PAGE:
26 October 2016
The beaver is famous as a grafter: hence his adoption as one of the symbols of that industrious people, the Canadians.
In the medieval Bestiary he was associated with castration, on the grounds of a false etymology: Latin castor looks like it should be connected to castrare, and the tradition was that the beaver’s testicles were much sought after as medicine. When threatened with death at the hands of the huntsman, the beaver bit off his own genitals and escaped.
When the Baron de Lahontan published the account of his travels in New France in 1703, he has happier tales to tell of the hard-working rodent.
He describes the dams which they make ‘much more artistically than men’. The Indians (‘sauvages’) are convinced that their ‘esprit’, ‘capacite’ and ‘jugement’ show that they must have immortal souls. (Various unflattering comparisons with Tartars, Muscovites and Norwegians follow.)
The beavers hold their assemblies, communicating in ‘certains tons plaintifs non articulez’.
They work through the night, using their tails as rudders, their teeth as axes, their paws as hands, and their feet as oars.
He also has a long section describing how the Indians hunt them.
Nouveaux Voyages de Mr. le Baron de Lahontan, dans l’Amérique septentrionale, qui contiennent une rélation des différens peuples qui y habitent; la nature de leur gouvernement; leur commerce, leurs coutumes, leur religion, & leur manière de faire la guerre.(The Hague, 1703) [1052.a.27.]
But the glory is this plate, where we see (anti-clockwise from top): savage hunting beaver with rifle, savage hunting beaver with bow and arrow, beaver dragging a tree on water, the beaver’s dray, beaver caught in nets, beaver’s lake, holes in the ice, savages harpooning a beaver, dog choking a beaver, another dog choking a beaver, beavers going to work, beavers’ dyke, beavers dragging a tree on water, beaver in a trap, beaver cutting down a tree.
Let the ingenious and dexterous beaver be an example to us all.
By Barry Taylor, Curator of Romance Collections
Rachel Poliquin, Beaver (London, 2015). YK.2016.a.3542.
23 August 2016
In some ways, the “discovery” of America opened the mental horizons of Europeans: Montaigne’s essay “On Cannibals” (1580) was a landmark in relativism.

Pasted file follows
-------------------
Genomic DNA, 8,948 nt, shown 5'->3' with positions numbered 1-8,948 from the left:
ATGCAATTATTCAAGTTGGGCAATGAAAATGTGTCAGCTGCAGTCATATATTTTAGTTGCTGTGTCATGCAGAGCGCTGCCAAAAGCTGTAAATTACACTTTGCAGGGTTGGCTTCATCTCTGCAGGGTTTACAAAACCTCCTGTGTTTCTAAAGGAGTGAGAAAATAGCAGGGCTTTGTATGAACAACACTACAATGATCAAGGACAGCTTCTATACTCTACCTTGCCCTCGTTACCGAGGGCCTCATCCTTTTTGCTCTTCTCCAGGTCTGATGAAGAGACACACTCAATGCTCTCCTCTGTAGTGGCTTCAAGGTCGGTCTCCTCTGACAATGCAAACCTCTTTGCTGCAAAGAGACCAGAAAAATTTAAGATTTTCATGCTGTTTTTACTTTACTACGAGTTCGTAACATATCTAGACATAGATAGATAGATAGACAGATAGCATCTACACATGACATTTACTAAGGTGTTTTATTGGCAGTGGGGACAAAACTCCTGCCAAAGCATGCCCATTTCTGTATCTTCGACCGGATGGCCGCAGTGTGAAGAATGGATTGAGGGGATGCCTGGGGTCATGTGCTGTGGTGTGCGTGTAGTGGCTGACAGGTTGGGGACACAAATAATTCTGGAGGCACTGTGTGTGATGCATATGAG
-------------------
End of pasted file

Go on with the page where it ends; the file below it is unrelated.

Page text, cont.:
In others, the discoveries confirmed what Europeans had long thought but not actually been able to prove.
Pliny was full of tall tales of dog-headed men and men with one huge foot. When the explorers arrived in the Americas, they “found” what they always knew: the name of Patagonia derives from these monsters. The Amazon was populated by warrior women.
Monstrous beings from distant land. From Sebastian Münster, Cosmographia (Basel, 1545) [British Library 1297.m.6.]
It’s well known that the Spaniards applied the names of European fauna to American animals: tigre (in Spain, tiger) became the jaguar, león (lion in Europe, puma in America), zorro (fox in Spain, skunk in the New World).
Early modern authors viewed America through Pliny (see Lacarra and Cacho Blecua). But Urdapilleta shows that writers who actually lived in the Indies soon cast off these old ideas and relied much more on the evidence of witnesses or indeed their own eyes.
Now, iconographical handbooks originated in the Middle Ages, and derived their pictures largely not from extant works of visual art but from verbal literary descriptions. 44 of these are reproduced in facsimile in the series The Renaissance and the Gods ((London, 1976-; X.425/5375).
The most famous is probably Cesare Ripa’s Iconologia (first edition 1593; first illustrated edition 1603). Writers and painters alike drew on such sources (see Rosa López Torrijos). In this tradition was Vincenzo Cartari, Le imagini de i Dei degli antichi. The first edition (1556) stuck to the gods and allegories of Greece and Rome.
Title page of Vincenzo Cartari/Lorenzo Pignoria, Le Vere e noue imagini de gli dei delli antichi ... (Padua 1615) [704.d.10].
But in 1615 a Second Part was added by Lorenzo Pignoria, with gods of the Indians and Chinese. His source for the American gods was the Mexican Codex Vaticanus 3738. In his prologue, Pignoria follows the argument that paganism alias idolatry (whether Greco-Roman or contemporary) is a foreshadowing of Christianity, because these false religions derived from the Christian truth. He was not a believer in polygenesis: 350 years before Thor Heyerdahl, he maintained that the Egyptians had the seafaring skills to reach Mexico: after all, many accounts of America were thought mere fables until Columbus went there and proved them true.
The God Quetzalcoatl from Le Vere e noue imagini de gli dei delli antichi [704.d.10]
Here is a case in point: the god Quetzalcoatl. His attributes parallel those of the ancients: on his head he bears the pointed stone, related to the knife used by the Devil in the rites of Cybele; in his right hand the lituus (curved wand) as used by the augurs; at his feet the cornucopia; and (the clincher) the Christian Cross on his cloak and on the cornucopia.
What better proof that all religions were one?
Barry Taylor, Curator of Romance Collections
Sonia Maffei, ‘Le imagini de i Dei degli antichi di Vincenzo Cartari: Dalla poesia all’archeologia’ http://dinamico2.unibg.it/cartari/leimaginideiDei.html
Marco Urdapilleta Muñoz, ‘El bestiario medieval en las crónicas de Indias (siglos XV y XVI)’, Latino América, Revista de Estudios Latinoamericanos, 58 (2014), 237-70. 5160.235500
Miguel A. Rojas Mix, América imaginaria (Barcelona, 1992) LB.31.b.10858
Rosa López Torrijos, La mitología en la pintura española del Siglo de Oro (Madrid, 1985). YV.1988.b.1010 María Jesús Lacarra, Juan Manuel Cacho Blecua, Lo imaginario en la conquista de América (Zaragoza, 1990). YA.1997.a.7376
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